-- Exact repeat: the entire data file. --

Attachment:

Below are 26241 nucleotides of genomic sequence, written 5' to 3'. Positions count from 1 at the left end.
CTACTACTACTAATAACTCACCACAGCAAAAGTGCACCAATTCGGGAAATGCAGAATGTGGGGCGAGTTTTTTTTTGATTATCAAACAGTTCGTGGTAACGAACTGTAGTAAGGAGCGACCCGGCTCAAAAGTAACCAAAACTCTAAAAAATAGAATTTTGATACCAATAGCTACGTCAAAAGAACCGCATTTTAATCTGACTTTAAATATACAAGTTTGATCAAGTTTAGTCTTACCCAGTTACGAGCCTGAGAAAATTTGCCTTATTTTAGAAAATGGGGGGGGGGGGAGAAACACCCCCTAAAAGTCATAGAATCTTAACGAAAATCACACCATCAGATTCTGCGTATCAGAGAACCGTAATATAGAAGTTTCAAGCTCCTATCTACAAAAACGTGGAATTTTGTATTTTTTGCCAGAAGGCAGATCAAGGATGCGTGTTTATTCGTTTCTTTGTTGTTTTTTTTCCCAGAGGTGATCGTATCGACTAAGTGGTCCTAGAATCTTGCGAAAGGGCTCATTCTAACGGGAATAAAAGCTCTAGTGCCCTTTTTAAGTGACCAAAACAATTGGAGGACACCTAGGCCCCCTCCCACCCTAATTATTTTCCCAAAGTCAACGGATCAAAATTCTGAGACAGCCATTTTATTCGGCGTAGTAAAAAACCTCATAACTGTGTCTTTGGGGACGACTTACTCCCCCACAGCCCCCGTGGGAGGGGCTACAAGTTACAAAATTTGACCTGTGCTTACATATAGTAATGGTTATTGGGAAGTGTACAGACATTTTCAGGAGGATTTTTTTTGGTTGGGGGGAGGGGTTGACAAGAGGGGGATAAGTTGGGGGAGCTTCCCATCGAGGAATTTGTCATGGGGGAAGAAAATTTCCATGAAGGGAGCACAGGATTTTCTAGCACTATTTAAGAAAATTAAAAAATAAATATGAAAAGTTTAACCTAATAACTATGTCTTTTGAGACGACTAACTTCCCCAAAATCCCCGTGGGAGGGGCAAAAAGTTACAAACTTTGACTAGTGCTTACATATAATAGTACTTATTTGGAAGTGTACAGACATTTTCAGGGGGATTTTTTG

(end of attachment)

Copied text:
Below are 26241 nucleotides of genomic sequence, written 5' to 3'. Positions count from 1 at the left end.
CTACTACTACTAATAACTCACCACAGCAAAAGTGCACCAATTCGGGAAATGCAGAATGTGGGGCGAGTTTTTTTTTGATTATCAAACAGTTCGTGGTAACGAACTGTAGTAAGGAGCGACCCGGCTCAAAAGTAACCAAAACTCTAAAAAATAGAATTTTGATACCAATAGCTACGTCAAAAGAACCGCATTTTAATCTGACTTTAAATATACAAGTTTGATCAAGTTTAGTCTTACCCAGTTACGAGCCTGAGAAAATTTGCCTTATTTTAGAAAATGGGGGGGGGGGGAGAAACACCCCCTAAAAGTCATAGAATCTTAACGAAAATCACACCATCAGATTCTGCGTATCAGAGAACCGTAATATAGAAGTTTCAAGCTCCTATCTACAAAAACGTGGAATTTTGTATTTTTTGCCAGAAGGCAGATCAAGGATGCGTGTTTATTCGTTTCTTTGTTGTTTTTTTTCCCAGAGGTGATCGTATCGACTAAGTGGTCCTAGAATCTTGCGAAAGGGCTCATTCTAACGGGAATAAAAGCTCTAGTGCCCTTTTTAAGTGACCAAAACAATTGGAGGACACCTAGGCCCCCTCCCACCCTAATTATTTTCCCAAAGTCAACGGATCAAAATTCTGAGACAGCCATTTTATTCGGCGTAGTAAAAAACCTCATAACTGTGTCTTTGGGGACGACTTACTCCCCCACAGCCCCCGTGGGAGGGGCTACAAGTTACAAAATTTGACCTGTGCTTACATATAGTAATGGTTATTGGGAAGTGTACAGACATTTTCAGGAGGATTTTTTTTGGTTGGGGGGAGGGGTTGACAAGAGGGGGATAAGTTGGGGGAGCTTCCCATCGAGGAATTTGTCATGGGGGAAGAAAATTTCCATGAAGGGAGCACAGGATTTTCTAGCACTATTTAAGAAAATTAAAAAATAAATATGAAAAGTTTAACCTAATAACTATGTCTTTTGAGACGACTAACTTCCCCAAAATCCCCGTGGGAGGGGCAAAAAGTTACAAACTTTGACTAGTGCTTACATATAATAGTACTTATTTGGAAGTGTACAGACATTTTCAGGGGGATTTTTTG